Another name for the GI Tract; it contains the mouth, esophagus, stomach, small intestine, large intestine, rectum & anus. These organs directly process & digest food.
Salivary glands, Liver, Gallbladder, & Pancreas; These organs NEVER touch food directly, but they release various enzymes & fluids to help the digestion process
Process by which food/fluid enters the mouth
Process by which nutrients are taken into the small intestine
Process by which indigestible material is removed from the digestive tract
Front teeth of the mouth; they are responsible for biting
Also known as Bicuspids, these teeth have sharp, pointy edges that tear food
Premolars (Cuspids) & Molars
Teeth found near the back of the mouth that help to grind food
The protective white covering on the crown of the tooth
The upper portion of the tooth that is exposed above the gum
The lower portion of the tooth that is connected to the jawbone below the gum
The secondary layer of the tooth, deep to the enamel
The fleshy part of the tooth that contains nerve endings and blood vessels
The piece of tissue that attaches the tongue to the floor of the mouth
Salivary glands found under the tongue
Salivary glands found under the jaw
Salivary glands found near the cheek/ear
The food tube that connects the mouth to the stomach
The ball of food formed after it is chewed by the teeth and mixed with saliva
The piece of cartilage that closes over the trachea when swallowing to prevent food from "going down the wrong pipe"
Series of wave-like muscle contractions that moves food through the digestive tract (mainly the esophagus and intestines)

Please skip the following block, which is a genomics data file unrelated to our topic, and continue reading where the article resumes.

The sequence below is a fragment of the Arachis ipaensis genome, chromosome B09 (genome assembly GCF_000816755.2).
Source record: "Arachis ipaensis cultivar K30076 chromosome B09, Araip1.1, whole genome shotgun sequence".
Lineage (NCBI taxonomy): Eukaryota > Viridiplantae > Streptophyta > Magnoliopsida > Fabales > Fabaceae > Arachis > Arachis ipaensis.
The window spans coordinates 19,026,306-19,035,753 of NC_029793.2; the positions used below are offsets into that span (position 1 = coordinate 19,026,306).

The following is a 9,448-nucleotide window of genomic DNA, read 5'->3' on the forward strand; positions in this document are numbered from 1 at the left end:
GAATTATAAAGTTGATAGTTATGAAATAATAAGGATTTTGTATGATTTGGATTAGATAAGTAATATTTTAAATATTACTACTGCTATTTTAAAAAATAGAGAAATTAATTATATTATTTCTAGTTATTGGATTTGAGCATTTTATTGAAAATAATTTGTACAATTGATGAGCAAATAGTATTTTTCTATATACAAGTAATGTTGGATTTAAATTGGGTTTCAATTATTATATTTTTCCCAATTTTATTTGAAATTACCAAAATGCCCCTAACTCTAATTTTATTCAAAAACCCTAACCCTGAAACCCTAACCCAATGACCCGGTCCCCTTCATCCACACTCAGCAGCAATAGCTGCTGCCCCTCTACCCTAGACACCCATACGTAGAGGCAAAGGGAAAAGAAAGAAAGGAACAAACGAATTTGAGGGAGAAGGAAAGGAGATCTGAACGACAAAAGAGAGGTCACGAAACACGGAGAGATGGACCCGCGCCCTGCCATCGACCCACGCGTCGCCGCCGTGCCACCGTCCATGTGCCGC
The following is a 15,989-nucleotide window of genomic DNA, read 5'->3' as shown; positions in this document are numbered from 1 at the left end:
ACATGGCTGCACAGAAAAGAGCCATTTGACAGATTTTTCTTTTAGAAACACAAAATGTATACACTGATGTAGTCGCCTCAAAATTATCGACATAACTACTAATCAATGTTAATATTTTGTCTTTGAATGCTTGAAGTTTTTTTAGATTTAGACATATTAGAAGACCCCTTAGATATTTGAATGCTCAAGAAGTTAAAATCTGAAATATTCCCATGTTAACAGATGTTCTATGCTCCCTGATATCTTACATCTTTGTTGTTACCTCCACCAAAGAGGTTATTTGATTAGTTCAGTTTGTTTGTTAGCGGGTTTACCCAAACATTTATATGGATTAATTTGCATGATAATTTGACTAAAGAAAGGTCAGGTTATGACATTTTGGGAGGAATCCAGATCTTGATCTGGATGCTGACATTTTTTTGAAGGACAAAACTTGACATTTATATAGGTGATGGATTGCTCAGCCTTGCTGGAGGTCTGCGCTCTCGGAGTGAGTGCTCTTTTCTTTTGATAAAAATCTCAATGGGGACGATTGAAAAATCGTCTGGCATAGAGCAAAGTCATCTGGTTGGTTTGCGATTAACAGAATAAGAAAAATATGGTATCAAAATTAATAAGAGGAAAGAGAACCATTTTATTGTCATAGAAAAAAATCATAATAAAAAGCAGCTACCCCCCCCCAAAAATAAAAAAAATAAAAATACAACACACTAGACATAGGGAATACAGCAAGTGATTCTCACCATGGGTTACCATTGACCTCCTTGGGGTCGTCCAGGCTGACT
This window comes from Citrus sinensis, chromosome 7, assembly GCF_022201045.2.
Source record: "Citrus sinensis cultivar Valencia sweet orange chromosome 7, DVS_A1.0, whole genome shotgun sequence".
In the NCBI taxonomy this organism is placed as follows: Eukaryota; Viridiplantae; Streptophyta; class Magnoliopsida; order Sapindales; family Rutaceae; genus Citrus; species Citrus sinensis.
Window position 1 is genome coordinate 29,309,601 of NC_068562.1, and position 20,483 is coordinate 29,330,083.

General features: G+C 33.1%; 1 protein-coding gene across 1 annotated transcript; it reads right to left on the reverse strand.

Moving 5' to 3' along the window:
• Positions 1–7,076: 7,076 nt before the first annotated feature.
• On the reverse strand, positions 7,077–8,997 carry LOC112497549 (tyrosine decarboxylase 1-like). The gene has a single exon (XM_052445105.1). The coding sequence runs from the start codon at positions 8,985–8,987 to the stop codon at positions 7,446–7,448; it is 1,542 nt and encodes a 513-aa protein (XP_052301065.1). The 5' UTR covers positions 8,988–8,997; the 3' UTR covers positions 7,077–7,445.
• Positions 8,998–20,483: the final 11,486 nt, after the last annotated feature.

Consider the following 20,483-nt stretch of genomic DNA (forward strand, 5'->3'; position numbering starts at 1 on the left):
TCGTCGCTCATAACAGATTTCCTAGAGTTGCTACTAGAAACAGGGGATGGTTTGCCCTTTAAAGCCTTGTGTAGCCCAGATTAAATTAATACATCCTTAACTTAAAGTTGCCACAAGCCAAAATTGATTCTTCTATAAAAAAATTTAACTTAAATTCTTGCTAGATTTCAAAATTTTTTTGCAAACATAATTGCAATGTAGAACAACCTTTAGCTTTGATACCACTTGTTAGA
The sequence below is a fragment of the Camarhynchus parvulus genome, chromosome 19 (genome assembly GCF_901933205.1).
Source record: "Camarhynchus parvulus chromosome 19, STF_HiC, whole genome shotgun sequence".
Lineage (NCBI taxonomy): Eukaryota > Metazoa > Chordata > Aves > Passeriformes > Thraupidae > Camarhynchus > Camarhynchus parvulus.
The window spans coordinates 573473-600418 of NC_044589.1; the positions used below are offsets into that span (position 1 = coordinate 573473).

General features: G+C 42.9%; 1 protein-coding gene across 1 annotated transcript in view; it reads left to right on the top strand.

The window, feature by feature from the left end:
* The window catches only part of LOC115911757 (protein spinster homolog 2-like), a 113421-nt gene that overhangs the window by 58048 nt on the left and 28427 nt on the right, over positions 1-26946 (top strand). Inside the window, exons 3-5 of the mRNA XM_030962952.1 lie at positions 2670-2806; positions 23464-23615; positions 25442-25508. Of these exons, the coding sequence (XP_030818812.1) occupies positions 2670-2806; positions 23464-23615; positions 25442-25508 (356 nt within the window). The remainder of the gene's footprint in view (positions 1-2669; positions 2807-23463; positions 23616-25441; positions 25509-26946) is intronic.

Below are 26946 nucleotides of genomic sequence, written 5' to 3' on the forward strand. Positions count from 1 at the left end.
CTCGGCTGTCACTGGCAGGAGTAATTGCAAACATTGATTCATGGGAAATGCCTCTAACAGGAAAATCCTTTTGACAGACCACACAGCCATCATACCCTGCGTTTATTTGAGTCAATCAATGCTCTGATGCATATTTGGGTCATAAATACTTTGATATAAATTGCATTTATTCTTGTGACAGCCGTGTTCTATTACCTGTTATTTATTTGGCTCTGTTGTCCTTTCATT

Muscle that connects the esophagus and stomach, and helps keep the stomach contents in the stomach
Portion of the stomach that surrounds the opening
Portion of the stomach that is found to the left of the cardia
Body of the Stomach
Portion of the stomach that is found in the center of the stomach, below the Fundus
Narrow, inferior region of the stomach
Large gastric folds inside the stomach that smooth out when the stomach fills with food so it can stretch
Pasty fluid that is a combination of partially digested food and gastric juice
The muscle that slowly releases chyme from the stomach into the small intestine
1st part of the small intestines that attach to the stomach
Midsection of the small intestine
Last part of the small intestine that attaches to the large intestines
Fingerlike projectsion inside the tube of the small intestine that further increase surface area
Microscopic projections found on the villi of the small intestines
The thin tissue on the outside of the small intestine that connects the digestive system with the cardiovascular system; it is filled with blood vessels to carry the absorbed nutrients into the bloodstream
Part of the digestive system responsible for absorbing the nutrients that are in food
Digestive organ that is responsible for temporarily storing food and mixing it with gastric juices to break it down
Digestive organ that is responsible for removing all of the indigestible material from the digestive system, as well as re-absorbing water and making Vitamin K
Digestive organ that MAKES bile, in addition to filtering the blood, storing various Vitamins & Minerals, and regulating blood components
Digestive organ that regulates the hormones Insulin and Glucagon
Digestive organ that STORES bile until it is needed by the small intestine
Specialized cells in the liver that make bile
Storage form of glucose
Specialized cells in the pancreas that secrete pancreatic juice
Pancreatic Islets (Islets of Langerhans)
Specialized cells in the pancreas that secrete Insulin & Glucagon
Please allow access to your computer’s microphone to use Voice Recording.
We can’t access your microphone!
Click the icon above to update your browser permissions and try again
Reload the page to try again!
Press Cmd-0 to reset your zoom
Press Ctrl-0 to reset your zoom
It looks like your browser might be zoomed in or out. Your browser needs to be zoomed to a normal size to record audio.
Your microphone is muted
For help fixing this issue, see this FAQ.